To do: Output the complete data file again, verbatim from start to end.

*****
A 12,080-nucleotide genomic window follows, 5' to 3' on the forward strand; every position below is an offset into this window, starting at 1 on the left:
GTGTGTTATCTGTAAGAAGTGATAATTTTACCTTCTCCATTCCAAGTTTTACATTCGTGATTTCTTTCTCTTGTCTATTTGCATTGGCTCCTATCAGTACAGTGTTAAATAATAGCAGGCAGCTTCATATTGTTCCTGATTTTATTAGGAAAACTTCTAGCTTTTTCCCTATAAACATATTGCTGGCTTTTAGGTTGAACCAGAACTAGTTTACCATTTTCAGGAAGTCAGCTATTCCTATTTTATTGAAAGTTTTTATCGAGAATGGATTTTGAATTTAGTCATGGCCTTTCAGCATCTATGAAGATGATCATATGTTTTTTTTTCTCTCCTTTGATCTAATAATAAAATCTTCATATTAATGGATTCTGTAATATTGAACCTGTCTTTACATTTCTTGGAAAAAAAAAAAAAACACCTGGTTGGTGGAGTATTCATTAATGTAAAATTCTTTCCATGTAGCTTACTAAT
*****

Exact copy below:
A 12,080-nucleotide genomic window follows, 5' to 3' on the forward strand; every position below is an offset into this window, starting at 1 on the left:
GTGTGTTATCTGTAAGAAGTGATAATTTTACCTTCTCCATTCCAAGTTTTACATTCGTGATTTCTTTCTCTTGTCTATTTGCATTGGCTCCTATCAGTACAGTGTTAAATAATAGCAGGCAGCTTCATATTGTTCCTGATTTTATTAGGAAAACTTCTAGCTTTTTCCCTATAAACATATTGCTGGCTTTTAGGTTGAACCAGAACTAGTTTACCATTTTCAGGAAGTCAGCTATTCCTATTTTATTGAAAGTTTTTATCGAGAATGGATTTTGAATTTAGTCATGGCCTTTCAGCATCTATGAAGATGATCATATGTTTTTTTTTCTCTCCTTTGATCTAATAATAAAATCTTCATATTAATGGATTCTGTAATATTGAACCTGTCTTTACATTTCTTGGAAAAAAAAAAAAAACACCTGGTTGGTGGAGTATTCATTAATGTAAAATTCTTTCCATGTAGCTTACTAAT